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The story behind the distressing video of Israeli soldiers detaining Palestinian kids sheds light on the reality of living under occupation

palestinian children west bank detained
A Palestinian child is carried by an Israeli soldier to a vehicle on the outskirts of Havat Maon in the West Bank on March 10, 2021.

  • Five Palestinian children were apprehended by Israeli soldiers in southern Hebron on Wednesday.
  • The young boys were then taken to a police station where they were detained for several hours.
  • Three of the children. aged between eight and 11, are below the age of criminal responsibility in Israel.
  • See more stories on Insider’s business page.

A video has emerged of five Palestinian children being detained by Israeli soldiers near a West Bank outpost on Wednesday afternoon.

The children, aged between eight and 13, were apprehended after settlers from the Havat Maon settlement in southern Hebron reported them to a military patrol.

The video of the incident, initially shared by the human rights nonprofit B’Tselem, shows the young boys being escorted into a vehicle by soldiers from the Israeli Defense Forces. One of the children can be seen crying and struggling as an armed soldier lifts him into the van. Another holds hands with one of his masked captors.

They’re just children, what is this?” an adult can be heard yelling at the soldiers.

The young boys are accused of attempting to steal parrots from a private property in an Israeli settlement, a spokesperson for the Israeli police told Insider.

Havat Maon is one of many settler outposts in the West Bank, considered illegal by international law, that is not authorized by the Israeli government. There have been several incidents in the area of Palestinian children being harassed by Israeli settlers while on their way to school.

Armed military personnel reportedly took the children into the settlement and questioned them about their alleged attempted theft, according to the children’s lawyer.

“They were taken to the Havat Maon illegal outpost, where the soldiers tried to get a confession from them, which is illegal,” their lawyer, Gaby Lasky, told Insider.

Both the Israeli police and Israeli Defense Forces (IDF) dispute this claim and instead insist that the young boys were immediately taken to a police station.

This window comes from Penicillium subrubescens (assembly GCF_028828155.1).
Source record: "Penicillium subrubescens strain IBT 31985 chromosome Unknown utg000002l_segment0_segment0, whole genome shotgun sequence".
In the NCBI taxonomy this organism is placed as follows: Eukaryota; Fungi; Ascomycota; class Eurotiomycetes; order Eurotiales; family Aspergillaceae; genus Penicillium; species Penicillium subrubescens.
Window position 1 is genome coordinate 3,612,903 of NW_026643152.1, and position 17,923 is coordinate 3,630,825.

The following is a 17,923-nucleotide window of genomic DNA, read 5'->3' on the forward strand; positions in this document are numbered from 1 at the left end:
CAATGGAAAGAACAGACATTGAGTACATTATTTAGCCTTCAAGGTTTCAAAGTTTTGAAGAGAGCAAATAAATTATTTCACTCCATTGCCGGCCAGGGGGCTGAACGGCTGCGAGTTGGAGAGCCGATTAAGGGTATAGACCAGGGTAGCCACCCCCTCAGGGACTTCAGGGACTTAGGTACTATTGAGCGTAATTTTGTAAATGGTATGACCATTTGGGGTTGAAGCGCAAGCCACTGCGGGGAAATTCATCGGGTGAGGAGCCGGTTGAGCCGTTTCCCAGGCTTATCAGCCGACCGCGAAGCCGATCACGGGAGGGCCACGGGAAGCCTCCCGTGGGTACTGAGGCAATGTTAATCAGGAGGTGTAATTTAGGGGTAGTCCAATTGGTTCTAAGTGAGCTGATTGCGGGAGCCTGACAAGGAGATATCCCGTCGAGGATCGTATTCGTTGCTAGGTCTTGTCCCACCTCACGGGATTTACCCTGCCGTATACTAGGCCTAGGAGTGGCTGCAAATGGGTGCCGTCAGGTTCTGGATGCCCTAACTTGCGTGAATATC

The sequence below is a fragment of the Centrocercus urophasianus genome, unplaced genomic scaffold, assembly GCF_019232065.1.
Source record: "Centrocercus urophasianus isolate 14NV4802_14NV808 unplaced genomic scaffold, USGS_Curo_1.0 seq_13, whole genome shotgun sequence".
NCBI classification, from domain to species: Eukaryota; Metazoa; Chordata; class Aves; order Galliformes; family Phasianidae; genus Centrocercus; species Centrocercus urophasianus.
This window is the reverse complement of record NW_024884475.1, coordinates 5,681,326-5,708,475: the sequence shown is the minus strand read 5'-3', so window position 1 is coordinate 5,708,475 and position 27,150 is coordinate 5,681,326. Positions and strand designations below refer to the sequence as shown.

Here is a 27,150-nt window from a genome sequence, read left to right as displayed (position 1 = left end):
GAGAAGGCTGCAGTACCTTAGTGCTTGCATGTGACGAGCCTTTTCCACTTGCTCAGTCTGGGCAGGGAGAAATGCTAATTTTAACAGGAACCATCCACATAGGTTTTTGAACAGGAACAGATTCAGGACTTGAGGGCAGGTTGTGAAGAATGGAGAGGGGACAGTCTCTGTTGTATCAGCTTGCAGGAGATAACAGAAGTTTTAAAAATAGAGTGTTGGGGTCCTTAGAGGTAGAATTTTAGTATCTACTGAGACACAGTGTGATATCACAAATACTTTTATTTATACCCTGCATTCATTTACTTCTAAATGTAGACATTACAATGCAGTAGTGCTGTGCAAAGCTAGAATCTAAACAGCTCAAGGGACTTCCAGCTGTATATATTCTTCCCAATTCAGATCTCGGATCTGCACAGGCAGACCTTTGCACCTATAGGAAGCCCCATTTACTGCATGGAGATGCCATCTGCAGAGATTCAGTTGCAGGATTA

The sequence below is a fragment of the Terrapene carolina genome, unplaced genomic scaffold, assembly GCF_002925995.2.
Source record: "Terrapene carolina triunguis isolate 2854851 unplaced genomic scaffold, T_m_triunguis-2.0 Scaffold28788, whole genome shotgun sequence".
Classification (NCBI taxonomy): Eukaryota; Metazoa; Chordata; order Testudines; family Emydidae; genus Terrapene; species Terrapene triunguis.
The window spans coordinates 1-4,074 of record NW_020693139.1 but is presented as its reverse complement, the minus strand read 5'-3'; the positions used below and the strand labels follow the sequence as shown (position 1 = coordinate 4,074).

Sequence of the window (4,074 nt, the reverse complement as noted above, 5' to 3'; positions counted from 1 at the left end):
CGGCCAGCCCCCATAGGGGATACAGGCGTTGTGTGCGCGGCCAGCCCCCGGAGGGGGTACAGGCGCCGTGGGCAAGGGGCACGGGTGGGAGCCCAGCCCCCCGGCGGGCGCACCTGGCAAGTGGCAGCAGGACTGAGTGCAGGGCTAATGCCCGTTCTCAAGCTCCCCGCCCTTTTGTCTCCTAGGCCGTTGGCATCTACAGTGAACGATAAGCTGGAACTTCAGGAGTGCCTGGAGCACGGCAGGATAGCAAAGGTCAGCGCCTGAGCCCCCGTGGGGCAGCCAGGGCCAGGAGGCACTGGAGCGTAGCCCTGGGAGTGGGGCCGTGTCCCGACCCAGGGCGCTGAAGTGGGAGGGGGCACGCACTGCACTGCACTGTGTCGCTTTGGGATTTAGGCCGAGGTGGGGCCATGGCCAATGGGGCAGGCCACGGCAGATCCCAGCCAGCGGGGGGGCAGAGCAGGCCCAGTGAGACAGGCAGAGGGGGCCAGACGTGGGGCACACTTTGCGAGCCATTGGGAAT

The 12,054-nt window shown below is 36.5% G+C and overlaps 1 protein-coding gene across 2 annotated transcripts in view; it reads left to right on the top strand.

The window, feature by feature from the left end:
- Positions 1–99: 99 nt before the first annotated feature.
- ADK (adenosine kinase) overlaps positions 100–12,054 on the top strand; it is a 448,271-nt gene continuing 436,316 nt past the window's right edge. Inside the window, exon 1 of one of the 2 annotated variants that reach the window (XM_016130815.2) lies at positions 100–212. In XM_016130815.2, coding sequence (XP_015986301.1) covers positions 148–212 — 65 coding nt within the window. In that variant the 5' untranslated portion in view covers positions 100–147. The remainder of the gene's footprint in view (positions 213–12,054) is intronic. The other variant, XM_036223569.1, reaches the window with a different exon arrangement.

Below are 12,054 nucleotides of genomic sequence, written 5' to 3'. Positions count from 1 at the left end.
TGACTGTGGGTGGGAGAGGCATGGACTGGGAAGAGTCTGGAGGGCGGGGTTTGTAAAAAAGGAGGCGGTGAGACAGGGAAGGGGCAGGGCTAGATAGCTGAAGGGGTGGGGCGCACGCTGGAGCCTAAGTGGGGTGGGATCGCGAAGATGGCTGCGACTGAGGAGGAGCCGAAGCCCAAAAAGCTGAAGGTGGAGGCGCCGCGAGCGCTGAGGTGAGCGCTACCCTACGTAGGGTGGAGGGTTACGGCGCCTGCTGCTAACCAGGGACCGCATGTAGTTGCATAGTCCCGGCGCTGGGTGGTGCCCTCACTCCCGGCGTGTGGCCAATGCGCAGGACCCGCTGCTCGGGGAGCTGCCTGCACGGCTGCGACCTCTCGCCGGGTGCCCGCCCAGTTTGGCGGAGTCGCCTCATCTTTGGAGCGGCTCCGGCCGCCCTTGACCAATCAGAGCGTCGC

palestinian children soldiers west bank
A Palestinian child is escorted by an Israeli soldier to a police vehicle on the outskirts of Havat Maon in the West Bank on March 10, 2021.

After being transferred to Kiryat Arba police station, the young boys were detained for several hours. Their parents, despite multiple attempts, were unable to contact or locate their children, according to Lasky.

Israeli officials claim that the detention’s purpose was to help reunite them with their families. A spokesperson from the IDF told Insider that the boys were transferred to a police facility for “further processing” and to “locate their parents.”

This is echoed by the Israeli police force. “The minors were brought to the police, who acted in order to locate their parents that live in Palestinian territory, for several hours,” the spokesperson told Insider.

Lasky, who is representing the five boys, has said that the boys’ detention was criminal.

“Three of the kids were under the criminal age of responsibility, so they can’t detain them and they can’t take them to the police station or anywhere else. This is completely illegal,” she told insider.

The age of criminal responsibility in Israel is 12. Three of the boys are aged between eight and 11. The two older boys are 12 and 13 and are old enough to be charged with a crime.

The lawyer also believes that the use of military force on the children was unwarranted. “The way that the children were taken and made to kneel when they were detained is not only unnecessary but is also completely illegal,” Lasky told Insider.

gaby lasky lawyer israel palestine
Israeli lawyer Gaby Lasky at a Jerusalem court on September 16, 2018.

Lasky has filed a complaint with the attorney general of the Occupied Palestinian Territories and the Israeli police.

All five boys were initially summoned for further questioning, according to their lawyer. While the two older boys will be interrogated on Sunday, the three younger children had their summons canceled after an objection by their lawyer, Lasky told Insider.